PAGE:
This essay is not about what love is. It is about what self-ascriptions of love do. People typically self-ascribe romantic love when a nexus of feelings, beliefs, attitudes, values, commitments, experiences, and personal histories matches their conception of romantic love. But what shapes this conception? And (how) can we adjudicate amongst conflicting conceptions?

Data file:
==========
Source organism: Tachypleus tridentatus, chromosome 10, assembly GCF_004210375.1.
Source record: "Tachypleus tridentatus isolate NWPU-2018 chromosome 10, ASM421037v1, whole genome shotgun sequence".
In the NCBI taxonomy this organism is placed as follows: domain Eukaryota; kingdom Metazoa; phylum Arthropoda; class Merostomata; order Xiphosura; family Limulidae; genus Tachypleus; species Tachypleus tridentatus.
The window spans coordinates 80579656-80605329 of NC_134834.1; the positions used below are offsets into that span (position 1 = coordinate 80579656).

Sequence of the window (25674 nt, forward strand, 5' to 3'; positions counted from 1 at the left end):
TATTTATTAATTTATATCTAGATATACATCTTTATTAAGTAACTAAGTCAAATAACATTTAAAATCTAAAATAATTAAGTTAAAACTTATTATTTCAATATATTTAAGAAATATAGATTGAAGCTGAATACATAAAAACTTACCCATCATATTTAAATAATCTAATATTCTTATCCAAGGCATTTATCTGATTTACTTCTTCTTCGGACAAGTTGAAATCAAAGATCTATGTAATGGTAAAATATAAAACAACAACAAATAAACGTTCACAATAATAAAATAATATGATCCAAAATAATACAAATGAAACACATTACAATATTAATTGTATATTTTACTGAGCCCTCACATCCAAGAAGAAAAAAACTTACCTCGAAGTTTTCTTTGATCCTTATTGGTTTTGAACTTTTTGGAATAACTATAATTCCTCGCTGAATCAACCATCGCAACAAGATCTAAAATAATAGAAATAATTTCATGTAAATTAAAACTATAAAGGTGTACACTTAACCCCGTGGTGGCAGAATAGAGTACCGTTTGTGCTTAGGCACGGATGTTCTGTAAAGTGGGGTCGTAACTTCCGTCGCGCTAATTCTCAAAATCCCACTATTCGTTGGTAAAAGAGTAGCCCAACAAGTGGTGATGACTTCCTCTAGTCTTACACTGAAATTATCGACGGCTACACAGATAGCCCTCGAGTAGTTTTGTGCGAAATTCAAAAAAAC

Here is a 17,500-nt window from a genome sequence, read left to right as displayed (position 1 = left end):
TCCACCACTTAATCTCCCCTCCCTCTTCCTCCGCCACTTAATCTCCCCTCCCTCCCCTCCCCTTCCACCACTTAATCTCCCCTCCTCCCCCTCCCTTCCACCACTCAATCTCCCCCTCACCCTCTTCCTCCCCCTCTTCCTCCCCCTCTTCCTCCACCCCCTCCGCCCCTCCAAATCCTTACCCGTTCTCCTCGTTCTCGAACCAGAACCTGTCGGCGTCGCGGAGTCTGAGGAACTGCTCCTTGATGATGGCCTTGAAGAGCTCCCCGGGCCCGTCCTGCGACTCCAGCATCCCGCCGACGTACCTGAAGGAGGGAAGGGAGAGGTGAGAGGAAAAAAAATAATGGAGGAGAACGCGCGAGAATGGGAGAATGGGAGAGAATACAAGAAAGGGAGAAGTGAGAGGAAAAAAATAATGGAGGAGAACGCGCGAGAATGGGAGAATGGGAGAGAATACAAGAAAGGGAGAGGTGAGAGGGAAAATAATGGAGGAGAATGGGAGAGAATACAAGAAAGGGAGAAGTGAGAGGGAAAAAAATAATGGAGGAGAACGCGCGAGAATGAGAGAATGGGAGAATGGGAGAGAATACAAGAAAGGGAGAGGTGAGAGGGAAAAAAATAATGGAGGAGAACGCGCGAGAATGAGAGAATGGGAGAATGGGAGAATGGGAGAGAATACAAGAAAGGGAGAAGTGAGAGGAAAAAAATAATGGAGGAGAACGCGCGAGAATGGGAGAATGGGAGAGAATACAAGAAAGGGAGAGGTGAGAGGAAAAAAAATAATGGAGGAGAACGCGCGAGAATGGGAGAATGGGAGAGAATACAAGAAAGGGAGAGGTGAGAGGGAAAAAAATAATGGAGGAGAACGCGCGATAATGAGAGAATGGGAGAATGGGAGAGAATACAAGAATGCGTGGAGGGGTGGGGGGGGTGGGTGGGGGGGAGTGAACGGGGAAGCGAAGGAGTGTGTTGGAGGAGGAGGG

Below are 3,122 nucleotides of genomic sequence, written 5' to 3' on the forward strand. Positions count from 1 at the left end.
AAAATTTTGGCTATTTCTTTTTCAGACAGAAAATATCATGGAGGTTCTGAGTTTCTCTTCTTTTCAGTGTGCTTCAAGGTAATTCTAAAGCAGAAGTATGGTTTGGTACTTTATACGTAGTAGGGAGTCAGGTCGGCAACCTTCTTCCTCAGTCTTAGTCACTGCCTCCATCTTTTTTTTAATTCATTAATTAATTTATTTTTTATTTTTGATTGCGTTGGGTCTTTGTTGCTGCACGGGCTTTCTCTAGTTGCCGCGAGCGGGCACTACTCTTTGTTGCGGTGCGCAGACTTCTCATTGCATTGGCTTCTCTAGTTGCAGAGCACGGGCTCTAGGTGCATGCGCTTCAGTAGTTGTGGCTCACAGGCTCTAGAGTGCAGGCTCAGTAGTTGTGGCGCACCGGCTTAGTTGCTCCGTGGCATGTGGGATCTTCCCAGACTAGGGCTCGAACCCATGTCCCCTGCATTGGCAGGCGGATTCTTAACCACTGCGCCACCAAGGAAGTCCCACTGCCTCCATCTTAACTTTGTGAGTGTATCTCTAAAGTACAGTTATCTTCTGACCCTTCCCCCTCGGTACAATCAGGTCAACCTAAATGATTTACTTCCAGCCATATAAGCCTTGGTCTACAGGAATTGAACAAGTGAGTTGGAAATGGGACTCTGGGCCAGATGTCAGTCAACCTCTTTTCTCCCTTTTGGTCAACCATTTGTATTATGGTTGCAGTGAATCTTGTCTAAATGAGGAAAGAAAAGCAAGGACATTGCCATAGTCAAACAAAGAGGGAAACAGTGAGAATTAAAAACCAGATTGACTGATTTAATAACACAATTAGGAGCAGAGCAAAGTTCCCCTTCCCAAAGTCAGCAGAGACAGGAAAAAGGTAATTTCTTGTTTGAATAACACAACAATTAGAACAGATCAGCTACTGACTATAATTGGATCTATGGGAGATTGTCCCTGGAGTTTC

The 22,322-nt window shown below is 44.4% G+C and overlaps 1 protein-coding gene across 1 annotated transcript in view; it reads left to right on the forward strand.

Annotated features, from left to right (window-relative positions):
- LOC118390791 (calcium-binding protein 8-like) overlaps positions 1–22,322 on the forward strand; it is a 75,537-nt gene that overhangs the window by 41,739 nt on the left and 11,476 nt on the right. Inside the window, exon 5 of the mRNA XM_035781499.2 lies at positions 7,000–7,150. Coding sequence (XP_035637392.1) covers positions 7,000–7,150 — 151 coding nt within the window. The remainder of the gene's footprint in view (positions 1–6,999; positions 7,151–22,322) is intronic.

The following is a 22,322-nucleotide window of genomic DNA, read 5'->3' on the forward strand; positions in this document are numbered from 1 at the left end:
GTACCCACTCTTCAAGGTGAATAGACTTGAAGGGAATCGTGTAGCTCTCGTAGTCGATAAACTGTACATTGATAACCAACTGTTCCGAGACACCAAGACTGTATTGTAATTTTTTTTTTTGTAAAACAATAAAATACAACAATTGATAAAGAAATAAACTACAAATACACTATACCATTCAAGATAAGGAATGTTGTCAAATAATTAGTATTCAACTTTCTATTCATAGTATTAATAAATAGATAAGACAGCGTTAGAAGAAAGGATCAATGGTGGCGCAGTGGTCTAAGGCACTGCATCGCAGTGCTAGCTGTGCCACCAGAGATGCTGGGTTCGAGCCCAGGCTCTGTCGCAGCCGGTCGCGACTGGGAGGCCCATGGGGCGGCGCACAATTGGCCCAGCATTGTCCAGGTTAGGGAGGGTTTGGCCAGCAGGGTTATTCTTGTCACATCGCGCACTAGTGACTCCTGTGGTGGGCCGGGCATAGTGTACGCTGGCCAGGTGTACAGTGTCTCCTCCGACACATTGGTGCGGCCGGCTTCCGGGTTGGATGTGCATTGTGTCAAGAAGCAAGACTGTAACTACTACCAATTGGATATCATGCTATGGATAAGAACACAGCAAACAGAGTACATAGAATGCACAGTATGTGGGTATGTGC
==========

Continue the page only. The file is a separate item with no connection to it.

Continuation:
Self-ascriptions of love do not merely describe the underlying nexus of attitudes and beliefs. They also change it. This essay describes how conceptions of love affect romantic experience. I limn distinctions between love and obsessive infatuation and explore ways language can cultivate queer romantic preferences. Since conceptions of love are shaped, often implicitly, by terms available in one’s linguistic community, the resulting nexus of concepts and conceptions manifests linguistic luck. I suggest ways we might sculpt the language of love to better understand—and change—ourselves. Love can help us flourish and so can our “love” language.